David Schwimmer, Ross of The Sixers and a women's rights advocate, has long been a vocal advocate on sexual violence.
When you see David Schwimmer, you're sure to unwittingly blurt out "Hey, Ross!" or "Oh! Dr. Geller" and then started to ring the background music I'll be there for you.... Well, you're a veteran of the Six-Man powder, but you may not be familiar with david Schwimmer, who plays Ross.
Photo: Dazhi Image Courtesy (AP)
David Schwimmer, 53, (right!) Twenty-six years after he played Ross, he was an actor, a director, a feminist advocate, a long-time voice on sexual violence issues, and a member of the Santa Monica Rape Treatment Center, which helps women and young children who have been subjected to sexual violence.
"I know better than anyone what privileges it is to be a heterosexual white man."
David Schwimmer, who was born into a Jewish family with lawyers, once revealed in the Guardian that he was particularly concerned about human rights and sexual violence because of his family background, especially since his mother, a feminist lawyer and actor, grew up watching the two men fight for women's rights and gay rights.
"I grew up in this environment, and I knew very well what education my parents could give me, and what privileges I had as heterosexual white people. It also made him wonder if he needed more responsibility to stop the abuse of power.
As the 2004 Sixers came to an unison, David Schwimmer gradually shifted the actor's focus to the stage play while serving as a director. In 2010, he directed a social-networking thriller, Trust, about a 14-year-old girl who met a 30-year-old man online and was eventually abducted and sexually assaulted. The film's delicate treatment of underage sexual assaults linked to online dating is intended to draw public attention to such issues. (Extended Reading: The Line between Underage Abduction and True Love: Talking about Cyber Sexual Assault from the Movie "Trust" )
In 2017, with the #Metoo of Harvey Weinstein's sexual harassment, Hollywood has also embarked on several waves of reforms in recent years, including adding intimate body coaches and encouraging women to tell stories, while Nell Minow, an American film critic, recalls interviewing David Schwimmer in 2011. (Extended reading:"Sex scenes are not designed by feeling, but by design" #Metoo new career "intimate behavior coordinator")
At the time of the film's "Trust" campaign, Nell Minow was scheduled to interview David Schwimmer at the hotel, and before the interview, David Schwimmer met her and asked if she would mind having a third person next to her. In retrospect years later, she says, David Schwimmer's behavior, taking into account the anxiety of women when confronted with men alone in restaurants, fully demonstrates his sensitivity and empathy.
Photo: Dazhi Image Courtesy (AP)
The women I've met in my life have been sexually harassed.
In 2017, according to Reuters, David Schwimmer identified his concerns and why he was particularly sensitive to issues such as sexual harassment/sexual assault.
"Women I've met in my life, including women in my family, have been harassed. 」
When the #Metoo movement broke out, he felt particularly deeply: "My mother shared with us from an early age, and she was harassed by judges, clients, and other lawyers as a lawyer." His two girlfriends, who were also sexually abused from an early age, have made David Schwimmer's sensitivity to gender-based violence soar: "You're going to want to find the perpetrator." My ex-girlfriend once told me that the perpetrator was a member of her family, and it kept me going. I asked her if I would be in the same room as him. Because I don't know what I'm going to do. 」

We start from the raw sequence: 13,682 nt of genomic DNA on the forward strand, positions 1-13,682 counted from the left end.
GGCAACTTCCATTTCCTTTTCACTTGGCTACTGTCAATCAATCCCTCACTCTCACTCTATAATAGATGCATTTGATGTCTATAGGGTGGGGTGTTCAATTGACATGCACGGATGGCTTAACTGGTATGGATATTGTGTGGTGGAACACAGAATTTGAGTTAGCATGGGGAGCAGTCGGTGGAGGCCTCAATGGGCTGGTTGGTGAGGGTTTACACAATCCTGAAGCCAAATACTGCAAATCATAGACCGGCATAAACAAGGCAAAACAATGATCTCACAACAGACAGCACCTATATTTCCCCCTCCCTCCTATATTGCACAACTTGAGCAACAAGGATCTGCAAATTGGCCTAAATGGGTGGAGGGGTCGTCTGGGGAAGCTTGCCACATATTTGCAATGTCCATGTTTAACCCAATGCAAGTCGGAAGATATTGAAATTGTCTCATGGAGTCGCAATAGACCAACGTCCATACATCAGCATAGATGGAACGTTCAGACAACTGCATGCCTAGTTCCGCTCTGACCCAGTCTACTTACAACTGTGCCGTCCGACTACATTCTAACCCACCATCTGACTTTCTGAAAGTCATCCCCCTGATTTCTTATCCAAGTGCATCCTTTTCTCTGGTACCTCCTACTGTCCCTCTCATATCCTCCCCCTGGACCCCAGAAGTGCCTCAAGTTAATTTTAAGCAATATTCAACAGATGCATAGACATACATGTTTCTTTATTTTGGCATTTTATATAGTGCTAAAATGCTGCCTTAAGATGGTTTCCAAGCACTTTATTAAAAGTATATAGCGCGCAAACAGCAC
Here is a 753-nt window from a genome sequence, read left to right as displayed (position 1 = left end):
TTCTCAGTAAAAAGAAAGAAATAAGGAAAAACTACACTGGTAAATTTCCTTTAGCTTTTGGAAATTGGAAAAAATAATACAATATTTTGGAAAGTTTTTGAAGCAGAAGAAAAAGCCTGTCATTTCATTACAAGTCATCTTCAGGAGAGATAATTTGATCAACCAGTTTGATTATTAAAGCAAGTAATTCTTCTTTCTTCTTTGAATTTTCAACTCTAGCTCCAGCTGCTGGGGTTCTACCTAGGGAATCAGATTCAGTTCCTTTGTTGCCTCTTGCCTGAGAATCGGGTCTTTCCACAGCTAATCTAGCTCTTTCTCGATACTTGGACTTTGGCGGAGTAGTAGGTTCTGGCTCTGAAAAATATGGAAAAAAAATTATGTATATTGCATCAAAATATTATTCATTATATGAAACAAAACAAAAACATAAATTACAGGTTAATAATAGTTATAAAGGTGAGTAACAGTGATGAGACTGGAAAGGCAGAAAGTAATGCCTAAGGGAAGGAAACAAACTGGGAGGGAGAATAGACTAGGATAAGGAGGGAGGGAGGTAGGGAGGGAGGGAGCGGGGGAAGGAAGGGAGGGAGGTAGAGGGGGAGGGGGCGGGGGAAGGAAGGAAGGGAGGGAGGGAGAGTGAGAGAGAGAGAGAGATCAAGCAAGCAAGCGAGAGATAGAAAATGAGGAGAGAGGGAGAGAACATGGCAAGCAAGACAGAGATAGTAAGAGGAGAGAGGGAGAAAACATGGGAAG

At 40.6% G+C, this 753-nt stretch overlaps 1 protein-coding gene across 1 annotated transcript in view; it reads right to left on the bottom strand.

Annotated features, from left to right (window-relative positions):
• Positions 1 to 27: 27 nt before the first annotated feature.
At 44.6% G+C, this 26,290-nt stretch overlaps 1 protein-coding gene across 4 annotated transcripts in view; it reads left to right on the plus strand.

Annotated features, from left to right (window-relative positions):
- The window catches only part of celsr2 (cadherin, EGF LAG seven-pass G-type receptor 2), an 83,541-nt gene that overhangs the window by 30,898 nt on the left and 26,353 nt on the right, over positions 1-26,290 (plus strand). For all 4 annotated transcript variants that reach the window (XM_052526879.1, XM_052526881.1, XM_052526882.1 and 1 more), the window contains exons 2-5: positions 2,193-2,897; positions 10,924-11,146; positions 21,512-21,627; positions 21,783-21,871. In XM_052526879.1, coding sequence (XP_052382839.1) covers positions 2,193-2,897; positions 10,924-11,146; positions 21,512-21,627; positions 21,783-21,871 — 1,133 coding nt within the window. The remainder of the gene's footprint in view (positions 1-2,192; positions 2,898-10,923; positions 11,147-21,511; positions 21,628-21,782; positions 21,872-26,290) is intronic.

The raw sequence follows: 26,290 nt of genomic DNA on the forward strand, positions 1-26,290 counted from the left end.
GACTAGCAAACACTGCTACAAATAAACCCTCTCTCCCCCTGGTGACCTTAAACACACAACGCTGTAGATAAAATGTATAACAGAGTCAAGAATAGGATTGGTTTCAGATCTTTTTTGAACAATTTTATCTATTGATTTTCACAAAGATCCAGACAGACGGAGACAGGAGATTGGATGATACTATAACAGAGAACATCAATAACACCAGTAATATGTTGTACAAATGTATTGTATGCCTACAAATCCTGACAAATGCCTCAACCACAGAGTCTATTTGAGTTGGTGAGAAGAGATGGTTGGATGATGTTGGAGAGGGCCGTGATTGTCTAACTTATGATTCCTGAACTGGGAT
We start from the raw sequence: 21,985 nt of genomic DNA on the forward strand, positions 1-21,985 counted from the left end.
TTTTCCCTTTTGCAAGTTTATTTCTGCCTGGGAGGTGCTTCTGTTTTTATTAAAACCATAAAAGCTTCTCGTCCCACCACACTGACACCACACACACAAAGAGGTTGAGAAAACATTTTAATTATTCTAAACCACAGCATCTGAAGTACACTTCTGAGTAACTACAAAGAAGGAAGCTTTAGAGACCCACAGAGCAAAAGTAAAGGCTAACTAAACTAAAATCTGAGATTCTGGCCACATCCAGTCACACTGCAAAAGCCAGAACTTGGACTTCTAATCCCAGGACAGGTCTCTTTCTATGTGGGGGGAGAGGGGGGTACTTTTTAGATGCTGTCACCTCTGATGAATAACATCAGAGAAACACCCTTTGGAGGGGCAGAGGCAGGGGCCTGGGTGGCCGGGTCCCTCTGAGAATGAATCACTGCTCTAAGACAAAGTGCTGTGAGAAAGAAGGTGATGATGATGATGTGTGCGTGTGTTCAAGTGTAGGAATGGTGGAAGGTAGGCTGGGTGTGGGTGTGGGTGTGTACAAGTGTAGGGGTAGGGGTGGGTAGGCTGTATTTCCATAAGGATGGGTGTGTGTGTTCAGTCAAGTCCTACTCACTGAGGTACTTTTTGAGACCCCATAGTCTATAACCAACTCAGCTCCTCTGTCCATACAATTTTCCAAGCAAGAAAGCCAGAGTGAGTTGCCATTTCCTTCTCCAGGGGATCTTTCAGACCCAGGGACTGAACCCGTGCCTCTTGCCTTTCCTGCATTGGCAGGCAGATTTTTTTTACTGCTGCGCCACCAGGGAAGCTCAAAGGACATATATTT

As a heterosexual white man, as a man, David Schwimmer recognized his identity as a privilege that could not be removed in his life, and when all women in life were harmed in all its forms, he began to believe that such privilege made him obligated to change more than anyone else. He has been working with the Rape Foundation for more than 20 years on initiatives to combat sexual violence in young children and women.
In 2018, during the U.S. presidential election, David Schwimmer published an article on NBC News that "Sexual harassment must be ended so that my daughter won't walk my mother's path(Sexual harassment needs to end, so my daughter dosn't go go go over-mother mother"
He mentioned in the article that, as the father of a 6-year-old girl, he did not want to see his children live in a world where even the president could publicly harass women but did not know it, and decided to launch a #那叫做性骚扰 (#ThatsHarassment) campaign, directing eight short films about the various discriminations and harassment women encounter in the workplace and in their daily lives (and he also starred in one of them).
He said it was a call to action and the time for change.
"If every business can participate in change, this may be the best start to ending sexual harassment." And maybe one day, my actions, can make my daughter, no longer have to endure the path my mother has taken. 」
David Schwemer's actions have taught us again that the promotion of human rights and the fight against violence is something that everyone must be involved in, and that everyone can do their part, that our mothers, wives, daughters, and perhaps all of whom have experienced gender-based violence and harassment, and that we are duty-bound, and that we cannot ignore them.
We should not be the only one who wants equal rights, and everyone can work in a huge gender framework. When people try to imagine a gender-neutral violence, sexism, all people are free to do their own future, and fight together, it is all men.
He is involved and is an important driver of affirmative power.